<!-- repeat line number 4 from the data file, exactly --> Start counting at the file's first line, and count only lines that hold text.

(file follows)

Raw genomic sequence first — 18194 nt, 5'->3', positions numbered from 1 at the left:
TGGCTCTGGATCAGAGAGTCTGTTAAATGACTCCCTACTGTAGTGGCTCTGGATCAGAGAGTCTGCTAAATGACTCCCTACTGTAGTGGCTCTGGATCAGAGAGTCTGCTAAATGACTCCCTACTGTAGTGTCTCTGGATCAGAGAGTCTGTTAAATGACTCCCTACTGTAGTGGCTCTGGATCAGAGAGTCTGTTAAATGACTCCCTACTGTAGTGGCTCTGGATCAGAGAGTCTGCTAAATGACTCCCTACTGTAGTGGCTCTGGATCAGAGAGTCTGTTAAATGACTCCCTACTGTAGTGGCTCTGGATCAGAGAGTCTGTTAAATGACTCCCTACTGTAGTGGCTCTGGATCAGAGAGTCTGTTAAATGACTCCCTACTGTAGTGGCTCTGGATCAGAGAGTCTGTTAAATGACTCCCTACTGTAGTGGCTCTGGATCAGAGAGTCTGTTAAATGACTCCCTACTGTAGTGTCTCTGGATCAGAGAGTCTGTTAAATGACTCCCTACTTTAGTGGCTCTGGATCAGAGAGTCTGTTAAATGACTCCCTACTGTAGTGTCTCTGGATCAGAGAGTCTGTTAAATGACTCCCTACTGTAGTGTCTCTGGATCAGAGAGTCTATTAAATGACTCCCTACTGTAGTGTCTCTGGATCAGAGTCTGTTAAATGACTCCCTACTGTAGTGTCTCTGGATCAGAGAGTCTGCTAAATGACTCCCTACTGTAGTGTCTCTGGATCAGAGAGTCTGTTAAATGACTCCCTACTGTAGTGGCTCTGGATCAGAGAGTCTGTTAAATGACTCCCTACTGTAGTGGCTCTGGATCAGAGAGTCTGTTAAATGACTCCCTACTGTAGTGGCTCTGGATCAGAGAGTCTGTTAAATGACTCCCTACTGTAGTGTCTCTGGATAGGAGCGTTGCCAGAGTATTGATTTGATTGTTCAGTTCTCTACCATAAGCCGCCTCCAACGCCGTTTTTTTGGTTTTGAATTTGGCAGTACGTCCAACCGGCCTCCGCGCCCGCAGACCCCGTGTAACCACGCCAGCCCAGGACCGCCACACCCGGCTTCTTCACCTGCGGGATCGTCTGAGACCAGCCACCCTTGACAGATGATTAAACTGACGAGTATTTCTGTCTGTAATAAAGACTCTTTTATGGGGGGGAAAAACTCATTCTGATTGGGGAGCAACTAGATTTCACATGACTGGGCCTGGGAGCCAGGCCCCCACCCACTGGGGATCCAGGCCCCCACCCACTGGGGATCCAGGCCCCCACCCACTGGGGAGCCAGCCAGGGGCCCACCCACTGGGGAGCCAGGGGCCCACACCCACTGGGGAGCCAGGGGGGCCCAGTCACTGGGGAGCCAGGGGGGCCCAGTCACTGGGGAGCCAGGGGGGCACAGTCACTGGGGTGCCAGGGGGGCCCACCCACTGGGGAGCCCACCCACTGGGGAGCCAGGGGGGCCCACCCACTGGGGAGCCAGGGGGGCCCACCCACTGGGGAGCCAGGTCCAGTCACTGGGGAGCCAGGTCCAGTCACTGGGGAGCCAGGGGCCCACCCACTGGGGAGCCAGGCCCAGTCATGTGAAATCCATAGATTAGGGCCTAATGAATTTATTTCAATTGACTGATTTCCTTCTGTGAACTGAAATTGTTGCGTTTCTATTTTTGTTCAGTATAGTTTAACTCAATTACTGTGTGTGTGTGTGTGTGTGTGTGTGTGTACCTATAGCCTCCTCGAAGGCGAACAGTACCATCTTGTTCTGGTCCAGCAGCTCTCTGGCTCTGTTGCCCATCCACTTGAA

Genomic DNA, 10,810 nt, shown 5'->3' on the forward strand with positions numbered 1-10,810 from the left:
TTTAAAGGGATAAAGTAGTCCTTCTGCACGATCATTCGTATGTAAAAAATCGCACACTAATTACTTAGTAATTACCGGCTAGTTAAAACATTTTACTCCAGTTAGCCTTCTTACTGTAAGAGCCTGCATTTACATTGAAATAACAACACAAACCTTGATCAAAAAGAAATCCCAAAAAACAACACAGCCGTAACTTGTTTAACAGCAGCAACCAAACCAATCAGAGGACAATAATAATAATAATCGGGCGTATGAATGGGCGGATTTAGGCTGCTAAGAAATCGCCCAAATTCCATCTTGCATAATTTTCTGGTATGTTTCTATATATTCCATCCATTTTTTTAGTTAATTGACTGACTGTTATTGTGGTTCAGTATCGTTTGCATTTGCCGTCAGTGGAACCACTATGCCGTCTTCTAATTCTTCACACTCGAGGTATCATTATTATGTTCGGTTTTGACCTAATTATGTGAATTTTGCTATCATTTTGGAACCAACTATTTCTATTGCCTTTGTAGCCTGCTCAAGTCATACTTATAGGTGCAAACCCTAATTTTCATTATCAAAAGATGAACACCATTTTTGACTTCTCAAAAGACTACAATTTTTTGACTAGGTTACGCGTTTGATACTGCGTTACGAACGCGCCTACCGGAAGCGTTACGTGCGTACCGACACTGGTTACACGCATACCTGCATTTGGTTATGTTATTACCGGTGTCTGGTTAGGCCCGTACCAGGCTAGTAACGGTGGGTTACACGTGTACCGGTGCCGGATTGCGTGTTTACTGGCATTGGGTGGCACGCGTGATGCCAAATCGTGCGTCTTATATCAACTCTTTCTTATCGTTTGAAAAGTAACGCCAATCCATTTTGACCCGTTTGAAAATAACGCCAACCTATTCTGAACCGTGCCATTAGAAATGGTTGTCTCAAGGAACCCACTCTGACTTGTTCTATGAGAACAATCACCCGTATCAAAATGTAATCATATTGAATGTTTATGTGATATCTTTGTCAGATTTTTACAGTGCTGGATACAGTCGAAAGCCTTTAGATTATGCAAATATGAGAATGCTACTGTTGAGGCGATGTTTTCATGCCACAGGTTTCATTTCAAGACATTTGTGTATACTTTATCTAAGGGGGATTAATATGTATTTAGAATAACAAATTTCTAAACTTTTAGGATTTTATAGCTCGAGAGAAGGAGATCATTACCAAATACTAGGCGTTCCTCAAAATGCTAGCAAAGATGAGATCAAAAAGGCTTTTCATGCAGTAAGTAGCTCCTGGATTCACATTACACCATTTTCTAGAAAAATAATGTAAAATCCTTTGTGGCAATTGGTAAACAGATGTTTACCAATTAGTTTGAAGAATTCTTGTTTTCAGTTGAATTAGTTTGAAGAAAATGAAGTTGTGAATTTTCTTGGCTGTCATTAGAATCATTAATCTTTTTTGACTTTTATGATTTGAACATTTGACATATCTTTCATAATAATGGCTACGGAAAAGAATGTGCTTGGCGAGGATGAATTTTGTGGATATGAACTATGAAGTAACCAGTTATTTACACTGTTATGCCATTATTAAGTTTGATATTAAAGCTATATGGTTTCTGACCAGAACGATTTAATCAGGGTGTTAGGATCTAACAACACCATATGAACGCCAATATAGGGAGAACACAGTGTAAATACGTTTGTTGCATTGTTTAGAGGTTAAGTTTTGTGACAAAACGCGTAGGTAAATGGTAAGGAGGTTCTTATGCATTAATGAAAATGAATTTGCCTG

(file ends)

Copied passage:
TTTAAAGGGATAAAGTAGTCCTTCTGCACGATCATTCGTATGTAAAAAATCGCACACTAATTACTTAGTAATTACCGGCTAGTTAAAACATTTTACTCCAGTTAGCCTTCTTACTGTAAGAGCCTGCATTTACATTGAAATAACAACACAAACCTTGATCAAAAAGAAATCCCAAAAAACAACACAGCCGTAACTTGTTTAACAGCAGCAACCAAACCAATCAGAGGACAATAATAATAATAATCGGGCGTATGAATGGGCGGATTTAGGCTGCTAAGAAATCGCCCAAATTCCATCTTGCATAATTTTCTGGTATGTTTCTATATATTCCATCCATTTTTTTAGTTAATTGACTGACTGTTATTGTGGTTCAGTATCGTTTGCATTTGCCGTCAGTGGAACCACTATGCCGTCTTCTAATTCTTCACACTCGAGGTATCATTATTATGTTCGGTTTTGACCTAATTATGTGAATTTTGCTATCATTTTGGAACCAACTATTTCTATTGCCTTTGTAGCCTGCTCAAGTCATACTTATAGGTGCAAACCCTAATTTTCATTATCAAAAGATGAACACCATTTTTGACTTCTCAAAAGACTACAATTTTTTGACTAGGTTACGCGTTTGATACTGCGTTACGAACGCGCCTACCGGAAGCGTTACGTGCGTACCGACACTGGTTACACGCATACCTGCATTTGGTTATGTTATTACCGGTGTCTGGTTAGGCCCGTACCAGGCTAGTAACGGTGGGTTACACGTGTACCGGTGCCGGATTGCGTGTTTACTGGCATTGGGTGGCACGCGTGATGCCAAATCGTGCGTCTTATATCAACTCTTTCTTATCGTTTGAAAAGTAACGCCAATCCATTTTGACCCGTTTGAAAATAACGCCAACCTATTCTGAACCGTGCCATTAGAAATGGTTGTCTCAAGGAACCCACTCTGACTTGTTCTATGAGAACAATCACCCGTATCAAAATGTAATCATATTGAATGTTTATGTGATATCTTTGTCAGATTTTTACAGTGCTGGATACAGTCGAAAGCCTTTAGATTATGCAAATATGAGAATGCTACTGTTGAGGCGATGTTTTCATGCCACAGGTTTCATTTCAAGACATTTGTGTATACTTTATCTAAGGGGGATTAATATGTATTTAGAATAACAAATTTCTAAACTTTTAGGATTTTATAGCTCGAGAGAAGGAGATCATTACCAAATACTAGGCGTTCCTCAAAATGCTAGCAAAGATGAGATCAAAAAGGCTTTTCATGCAGTAAGTAGCTCCTGGATTCACATTACACCATTTTCTAGAAAAATAATGTAAAATCCTTTGTGGCAATTGGTAAACAGATGTTTACCAATTAGTTTGAAGAATTCTTGTTTTCAGTTGAATTAGTTTGAAGAAAATGAAGTTGTGAATTTTCTTGGCTGTCATTAGAATCATTAATCTTTTTTGACTTTTATGATTTGAACATTTGACATATCTTTCATAATAATGGCTACGGAAAAGAATGTGCTTGGCGAGGATGAATTTTGTGGATATGAACTATGAAGTAACCAGTTATTTACACTGTTATGCCATTATTAAGTTTGATATTAAAGCTATATGGTTTCTGACCAGAACGATTTAATCAGGGTGTTAGGATCTAACAACACCATATGAACGCCAATATAGGGAGAACACAGTGTAAATACGTTTGTTGCATTGTTTAGAGGTTAAGTTTTGTGACAAAACGCGTAGGTAAATGGTAAGGAGGTTCTTATGCATTAATGAAAATGAATTTGCCTG